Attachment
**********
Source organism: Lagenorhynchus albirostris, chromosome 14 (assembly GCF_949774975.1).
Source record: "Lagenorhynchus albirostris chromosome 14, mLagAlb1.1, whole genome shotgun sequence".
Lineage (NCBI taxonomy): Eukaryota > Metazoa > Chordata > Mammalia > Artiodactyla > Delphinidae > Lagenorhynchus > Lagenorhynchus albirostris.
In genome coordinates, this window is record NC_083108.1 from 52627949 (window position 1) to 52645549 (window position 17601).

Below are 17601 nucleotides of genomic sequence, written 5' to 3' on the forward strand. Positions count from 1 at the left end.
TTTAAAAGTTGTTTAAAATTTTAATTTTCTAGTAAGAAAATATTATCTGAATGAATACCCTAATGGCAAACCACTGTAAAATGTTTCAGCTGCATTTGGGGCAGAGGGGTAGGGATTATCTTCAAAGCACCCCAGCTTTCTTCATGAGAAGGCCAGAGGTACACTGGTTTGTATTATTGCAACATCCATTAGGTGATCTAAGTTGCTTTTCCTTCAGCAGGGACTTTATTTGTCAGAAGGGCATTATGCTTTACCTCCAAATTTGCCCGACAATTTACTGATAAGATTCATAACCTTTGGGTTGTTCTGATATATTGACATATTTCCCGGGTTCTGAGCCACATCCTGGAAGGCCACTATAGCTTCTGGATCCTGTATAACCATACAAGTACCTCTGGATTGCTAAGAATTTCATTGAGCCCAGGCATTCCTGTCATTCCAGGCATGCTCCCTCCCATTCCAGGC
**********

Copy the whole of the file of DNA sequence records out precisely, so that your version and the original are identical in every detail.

Source organism: Lagenorhynchus albirostris, chromosome 14 (assembly GCF_949774975.1).
Source record: "Lagenorhynchus albirostris chromosome 14, mLagAlb1.1, whole genome shotgun sequence".
Lineage (NCBI taxonomy): Eukaryota > Metazoa > Chordata > Mammalia > Artiodactyla > Delphinidae > Lagenorhynchus > Lagenorhynchus albirostris.
In genome coordinates, this window is record NC_083108.1 from 52627949 (window position 1) to 52645549 (window position 17601).

Below are 17601 nucleotides of genomic sequence, written 5' to 3' on the forward strand. Positions count from 1 at the left end.
TTTAAAAGTTGTTTAAAATTTTAATTTTCTAGTAAGAAAATATTATCTGAATGAATACCCTAATGGCAAACCACTGTAAAATGTTTCAGCTGCATTTGGGGCAGAGGGGTAGGGATTATCTTCAAAGCACCCCAGCTTTCTTCATGAGAAGGCCAGAGGTACACTGGTTTGTATTATTGCAACATCCATTAGGTGATCTAAGTTGCTTTTCCTTCAGCAGGGACTTTATTTGTCAGAAGGGCATTATGCTTTACCTCCAAATTTGCCCGACAATTTACTGATAAGATTCATAACCTTTGGGTTGTTCTGATATATTGACATATTTCCCGGGTTCTGAGCCACATCCTGGAAGGCCACTATAGCTTCTGGATCCTGTATAACCATACAAGTACCTCTGGATTGCTAAGAATTTCATTGAGCCCAGGCATTCCTGTCATTCCAGGCATGCTCCCTCCCATTCCAGGC